He elaborated a fine design in 1847 for the Public Record Office in Fetter Lane. This edifice he had intended to occupy a central position in the thoroughfare he had projected from the east to the west of London. But a very modified scheme for the Record Office was adopted in 1850, and only portions of that were subsequently executed. In 1848 he removed the colonnade of the Quadrant, Regent Street, and ingeniously contrived a balcony and mezzanine story, to obscure the mean appearance of the small shops previously concealed under the colonnade. Between 1852 and 1856 he completed the west wing of Somerset House, and caused it to harmonise, with conspicuous success, with the beautiful work of the original architect, Sir William Chambers [q. v.] In July 1856 seventy-five of the leading architects signed an address of congratulation on the completion of this great undertaking; and a gold medal was presented to him by Earl de Grey, the president, at a meeting of the Royal Institute of British Architects on 18 May 1857 (Builder, 1857, xv. 287–366). In 1852 Buckingham Palace and the neighbouring district of Pimlico between St. James's Park and the Royal Mews were improved from his designs. The works carried out at the palace included the ball-room, supper-room, and connecting galleries, and on the south side of the palace he erected the Duchy of Cornwall office, the district post office, and other buildings. The west wing of the Ordnance Office, Pall Mall, which is only a small portion of a great scheme; extensive alterations, both of the central portion of the National Gallery in 1861 and of Marlborough House; the library of the Patent Office; and the new Stationery Office, were all due to Pennethorne. In 1865 the Royal Institute of British Architects, of which he had been a fellow since 1840, conferred on Pennethorne the high honour of its royal gold medal (Building News, 1865, xii. 396).
His last and his most successful work was the University of London in Burlington Gardens. The adjoining Burlington House, Piccadilly, had been acquired by the government under his advice, and had been appropriated for the accommodation of the learned societies removed from Somerset House, and for the Royal Academy, removed from Trafalgar Square. The plans for the University of London were approved in 1866, but underwent some modification. The interior arrangements are convenient and admirable in every way, and the façade exhibits the sister arts of architecture and sculpture in graceful combination. The sculptures commemorate the objects of the institution, and are not merely decorative (Builder, 1869, xxvii. 303). Pennethorne was knighted, in recognition of his public services, in November 1870.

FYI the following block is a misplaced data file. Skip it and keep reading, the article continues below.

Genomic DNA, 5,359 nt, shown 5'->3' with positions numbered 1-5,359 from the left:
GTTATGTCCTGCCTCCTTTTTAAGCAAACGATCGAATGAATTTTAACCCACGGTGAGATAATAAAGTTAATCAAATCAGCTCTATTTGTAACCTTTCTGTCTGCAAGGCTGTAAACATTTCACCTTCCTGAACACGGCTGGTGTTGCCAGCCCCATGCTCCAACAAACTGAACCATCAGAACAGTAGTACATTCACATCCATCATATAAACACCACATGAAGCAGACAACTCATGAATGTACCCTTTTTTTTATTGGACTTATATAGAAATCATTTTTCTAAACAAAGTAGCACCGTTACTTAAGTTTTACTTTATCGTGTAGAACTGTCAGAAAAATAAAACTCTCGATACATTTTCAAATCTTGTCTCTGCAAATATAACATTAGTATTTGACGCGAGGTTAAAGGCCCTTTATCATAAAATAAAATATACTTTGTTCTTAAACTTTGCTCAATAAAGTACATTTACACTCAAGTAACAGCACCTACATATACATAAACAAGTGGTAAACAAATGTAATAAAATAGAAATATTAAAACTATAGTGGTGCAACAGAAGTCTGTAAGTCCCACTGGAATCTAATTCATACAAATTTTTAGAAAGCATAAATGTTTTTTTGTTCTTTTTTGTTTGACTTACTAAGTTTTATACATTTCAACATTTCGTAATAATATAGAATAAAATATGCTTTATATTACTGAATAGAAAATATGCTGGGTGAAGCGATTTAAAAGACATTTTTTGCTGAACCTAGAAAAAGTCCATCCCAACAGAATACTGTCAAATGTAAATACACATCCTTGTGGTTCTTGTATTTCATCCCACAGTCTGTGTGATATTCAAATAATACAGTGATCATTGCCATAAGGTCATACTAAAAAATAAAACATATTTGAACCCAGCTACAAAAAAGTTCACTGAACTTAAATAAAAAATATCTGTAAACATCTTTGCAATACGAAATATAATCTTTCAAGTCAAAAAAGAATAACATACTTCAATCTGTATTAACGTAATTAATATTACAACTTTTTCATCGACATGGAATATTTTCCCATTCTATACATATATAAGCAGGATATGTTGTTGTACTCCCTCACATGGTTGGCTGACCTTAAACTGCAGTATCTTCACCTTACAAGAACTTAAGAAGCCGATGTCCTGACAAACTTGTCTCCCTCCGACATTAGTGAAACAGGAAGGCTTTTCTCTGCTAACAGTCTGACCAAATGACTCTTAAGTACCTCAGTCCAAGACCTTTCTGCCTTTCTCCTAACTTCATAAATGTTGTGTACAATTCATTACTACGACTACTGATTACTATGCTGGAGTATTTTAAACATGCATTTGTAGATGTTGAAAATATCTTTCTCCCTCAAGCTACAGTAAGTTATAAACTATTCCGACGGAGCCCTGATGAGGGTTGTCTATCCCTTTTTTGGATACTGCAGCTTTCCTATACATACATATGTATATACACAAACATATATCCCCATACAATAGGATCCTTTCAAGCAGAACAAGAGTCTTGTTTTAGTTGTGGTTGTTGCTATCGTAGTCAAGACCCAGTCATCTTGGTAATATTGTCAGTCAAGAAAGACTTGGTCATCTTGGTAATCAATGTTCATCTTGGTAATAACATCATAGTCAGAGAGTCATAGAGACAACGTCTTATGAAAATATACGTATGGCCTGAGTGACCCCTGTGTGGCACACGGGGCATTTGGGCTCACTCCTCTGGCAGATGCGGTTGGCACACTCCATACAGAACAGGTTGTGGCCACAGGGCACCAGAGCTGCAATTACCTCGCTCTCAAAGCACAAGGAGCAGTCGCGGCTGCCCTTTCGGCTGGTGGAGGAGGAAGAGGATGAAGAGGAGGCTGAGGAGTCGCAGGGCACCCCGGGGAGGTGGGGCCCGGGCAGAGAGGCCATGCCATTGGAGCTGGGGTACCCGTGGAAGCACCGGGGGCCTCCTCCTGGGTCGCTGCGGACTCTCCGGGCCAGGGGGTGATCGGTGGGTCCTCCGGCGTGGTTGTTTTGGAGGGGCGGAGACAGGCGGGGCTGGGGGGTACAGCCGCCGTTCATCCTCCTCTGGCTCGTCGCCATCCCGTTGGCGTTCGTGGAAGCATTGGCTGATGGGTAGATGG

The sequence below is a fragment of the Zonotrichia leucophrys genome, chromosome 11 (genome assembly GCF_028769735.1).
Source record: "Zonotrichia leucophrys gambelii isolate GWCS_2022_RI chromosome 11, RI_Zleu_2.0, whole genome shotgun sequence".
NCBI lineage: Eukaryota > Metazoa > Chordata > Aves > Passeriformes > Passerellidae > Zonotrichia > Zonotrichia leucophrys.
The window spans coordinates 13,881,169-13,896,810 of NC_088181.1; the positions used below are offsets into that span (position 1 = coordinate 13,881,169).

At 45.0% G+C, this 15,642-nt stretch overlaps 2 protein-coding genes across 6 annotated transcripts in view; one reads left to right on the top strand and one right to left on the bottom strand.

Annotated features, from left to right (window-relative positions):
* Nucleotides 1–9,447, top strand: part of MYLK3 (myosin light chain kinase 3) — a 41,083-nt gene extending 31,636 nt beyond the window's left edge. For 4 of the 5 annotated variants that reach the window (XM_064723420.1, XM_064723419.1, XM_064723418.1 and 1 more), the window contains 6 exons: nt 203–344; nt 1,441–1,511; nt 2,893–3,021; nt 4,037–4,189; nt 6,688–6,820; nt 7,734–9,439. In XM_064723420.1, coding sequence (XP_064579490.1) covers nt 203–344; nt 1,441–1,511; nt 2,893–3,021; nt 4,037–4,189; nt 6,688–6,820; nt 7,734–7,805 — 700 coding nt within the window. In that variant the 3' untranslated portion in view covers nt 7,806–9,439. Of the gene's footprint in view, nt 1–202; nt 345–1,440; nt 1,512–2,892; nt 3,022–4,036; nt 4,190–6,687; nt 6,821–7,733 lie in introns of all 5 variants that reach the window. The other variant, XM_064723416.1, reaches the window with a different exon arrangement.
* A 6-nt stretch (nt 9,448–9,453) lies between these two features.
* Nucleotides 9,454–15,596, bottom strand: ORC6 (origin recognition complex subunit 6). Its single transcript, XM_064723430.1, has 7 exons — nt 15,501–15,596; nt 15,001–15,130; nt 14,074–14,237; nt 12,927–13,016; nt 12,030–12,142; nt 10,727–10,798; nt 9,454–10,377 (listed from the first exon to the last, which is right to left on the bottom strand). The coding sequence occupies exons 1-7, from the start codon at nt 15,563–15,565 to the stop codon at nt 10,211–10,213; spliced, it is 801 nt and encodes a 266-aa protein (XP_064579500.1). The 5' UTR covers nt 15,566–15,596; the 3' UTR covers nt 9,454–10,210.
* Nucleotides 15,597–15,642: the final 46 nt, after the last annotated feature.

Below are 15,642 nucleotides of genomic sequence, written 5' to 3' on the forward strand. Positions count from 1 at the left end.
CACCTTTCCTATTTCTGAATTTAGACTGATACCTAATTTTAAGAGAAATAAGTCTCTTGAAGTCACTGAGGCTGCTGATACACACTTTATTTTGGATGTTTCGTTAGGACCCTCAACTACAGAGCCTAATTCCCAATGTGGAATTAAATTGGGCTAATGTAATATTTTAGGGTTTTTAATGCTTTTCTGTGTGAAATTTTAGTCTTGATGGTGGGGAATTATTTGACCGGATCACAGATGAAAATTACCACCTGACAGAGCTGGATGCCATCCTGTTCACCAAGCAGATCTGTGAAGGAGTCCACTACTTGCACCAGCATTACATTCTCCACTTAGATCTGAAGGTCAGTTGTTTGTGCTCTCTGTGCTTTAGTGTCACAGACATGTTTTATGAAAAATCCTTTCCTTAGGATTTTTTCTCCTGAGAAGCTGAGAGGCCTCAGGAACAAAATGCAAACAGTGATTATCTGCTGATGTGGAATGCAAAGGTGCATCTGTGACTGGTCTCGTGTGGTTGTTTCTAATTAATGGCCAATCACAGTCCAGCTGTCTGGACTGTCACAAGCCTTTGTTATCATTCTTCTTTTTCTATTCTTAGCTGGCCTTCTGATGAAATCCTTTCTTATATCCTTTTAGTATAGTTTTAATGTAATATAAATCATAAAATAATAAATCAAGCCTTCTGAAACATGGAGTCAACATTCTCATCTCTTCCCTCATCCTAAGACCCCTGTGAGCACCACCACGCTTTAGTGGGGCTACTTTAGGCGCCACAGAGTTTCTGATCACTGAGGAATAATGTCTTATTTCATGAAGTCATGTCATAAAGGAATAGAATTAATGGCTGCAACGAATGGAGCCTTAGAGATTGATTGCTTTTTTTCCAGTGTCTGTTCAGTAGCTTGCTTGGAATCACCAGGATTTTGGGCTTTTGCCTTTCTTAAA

Among designs for public buildings elaborated by Pennethorne, but not carried out, were some for the great public offices in Downing Street and Pall Mall. He also suggested many alterations and extensions for the National Gallery, so as to incorporate with its present site that of the adjoining barracks and workhouse. He also prepared drawings for a new public picture gallery, to be erected on a new site.
Pennethorne died suddenly from heart disease, on 1 Sept. 1871, at his residence, Worcester Park, Surrey, and was buried at Highgate. He left a family of four sons and three daughters.
As a servant of the government, Pennethorne was subjected to continual disappointment in his capacity of artist. Few of his numerous designs was he allowed to execute on the scale on which he projected them; and most of the works with which his name is associated represent mere fragments of his original schemes. Under great discouragements he faithfully performed his public duties, and won general respect.[Cates's Biogr. Dict.; Biographical Notice of the late Sir James Pennethorne, Transactions Royal Institute of British Architects, 1871–2, pp. 53–69, read 18 Dec. 1871; Builder, 1866 pp. 877–98, 1871 p. 77, 1872 p. 22; Dictionary of Architecture of the Architectural Publication Society, vol. vi. s.v.; Pennethorne and Public Improvements, a Retrospect, in the Mechanics' Magazine, vol. xcv. (new ser. vol. xxvi.), 7 and 14 Oct. 1871, pp. 272 and 285; T. M. Rickman on Metropolitan Improvements, Transactions R.I.B.A., 1858–9, pp. 71–4.]